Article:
Delay Analysis is a contentious issue in claims arising out of construction projects. Often time, there is an argument over the correct or more correct analysis method for delay analysis. The Society of Construction Law Delay and Disruption Protocol (‘SCL Protocol’) sets out the following differing methods of delay analysis that can be used to analyze the impact of a delay event to the critical path of a construction program:
On 17 October 2022, the High Court handed down its decision in Thomas Barnes & Sons plc v Blackburn with Darwen Borough Council  EWHC 2598 (TCC), which related to the construction of a bus station in Blackburn.
The claimant, Thomas Barnes & Sons plc (in administration) (‘Thomas Barnes’) was the contractor employed by a local Council, with the project suffering significant costs increases and delay. The Council purported to terminate Thomas Barnes’ contract and engage another contractor to complete the works. Soon after, Thomas Barnes went into administration, with the administrators subsequently seeking approximately £1.7 million in damages. This included an entitlement to prolongation and delay-related damages, which led the Judge to provide some discussion on the differing forms of expert delay analysis relied on by the parties.
In Thomas Barnes, the Judge noted that it would be wrong to place too much importance as to whether a particular method of delay analysis had been strictly followed, stating that:
‘The SCL Protocol itself discourages such an approach. It states in the introduction that:
(a) its objective is to provide useful guidance.
(b) it is not intended to be a contract document nor to be a statement of the law;
(c) its aim is to be consistent with good practice rather than to be a benchmark of best practice; and
(d) its recommendations should be applied with common sense. It states under paragraph 11.2 that “irrespective of which method of delay analysis is deployed, there is an overriding objective of ensuring that the conclusions derived from that analysis are sound from a commonsense perspective”.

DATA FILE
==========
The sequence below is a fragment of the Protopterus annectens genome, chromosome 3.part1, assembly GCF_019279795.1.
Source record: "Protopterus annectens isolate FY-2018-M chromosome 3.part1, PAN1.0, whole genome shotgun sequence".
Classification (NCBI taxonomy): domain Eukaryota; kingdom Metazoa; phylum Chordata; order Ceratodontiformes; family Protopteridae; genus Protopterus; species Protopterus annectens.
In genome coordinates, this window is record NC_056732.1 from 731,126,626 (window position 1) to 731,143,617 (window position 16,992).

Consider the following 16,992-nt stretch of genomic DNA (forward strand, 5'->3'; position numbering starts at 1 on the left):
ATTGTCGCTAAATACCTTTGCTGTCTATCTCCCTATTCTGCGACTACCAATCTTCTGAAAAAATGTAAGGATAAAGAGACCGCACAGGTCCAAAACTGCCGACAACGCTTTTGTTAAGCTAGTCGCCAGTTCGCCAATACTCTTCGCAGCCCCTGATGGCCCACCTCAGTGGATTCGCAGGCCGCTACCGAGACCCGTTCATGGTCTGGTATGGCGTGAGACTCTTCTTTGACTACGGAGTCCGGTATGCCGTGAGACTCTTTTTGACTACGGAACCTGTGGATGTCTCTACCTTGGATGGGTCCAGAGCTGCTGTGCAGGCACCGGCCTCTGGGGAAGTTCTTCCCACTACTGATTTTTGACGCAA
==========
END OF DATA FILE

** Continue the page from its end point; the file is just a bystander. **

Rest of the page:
Thus, it would be wrong to proceed on the basis that, because the SCL Protocol identifies six commonly used methods of delay analysis, an expert is only allowed to choose one such method and any deviation from that stated approach renders their opinion fundamentally unreliable. It must be borne in mind that the common objective of each is to enable the assessment of the impact of any delay to practical completion caused by particular items on the critical path to completion. However, I do accept that if an expert selects a method which is manifestly inappropriate for the particular case or deviates materially from the method which he has said he is following, without providing any, or any proper, explanation, that can be a material consideration in deciding how much weight to place on the opinions expressed by the expert.’
Especially when part of the claim centres around an extension of time, expert delay analysis is commonly relied on in both adjudication or litigation to prove or disprove a claim. In light of the Judge’s comments in Thomas Barnes, it is not a requirement for a particular method to be strictly followed. However, delay experts should be conscious of the impact that a deviation from the stated method used or the use of an inappropriate method will have on the weight of their evidence without a reasonable explanation
Other observations from Thomas Barnes
Traditional approaches to the main cause of delay have been the ‘dominant cause’ approach, focusing on the main cause of the delay, or alternatively, the ‘first in time’ approach, focusing on the event that occurs first. However, the Judge found that concurrent delays had occurred, even though there appeared to be a dominant delay, separate to one that occurred first. In this instance, the Judge made a finding that ‘depending upon the precise wording of the contract a contractor is probably entitled to an extension of time if the event relied upon was an effective cause of delay even if there was another concurrent cause of the same delay in respect of which the contractor was contractually responsible’. However, the Judge noted that despite being entitled to an extension of time for a dominant cause delay, the Contractor would not be entitled to costs for loss and expense where a separate concurrent delay occurred for which the contractor was contractually responsible.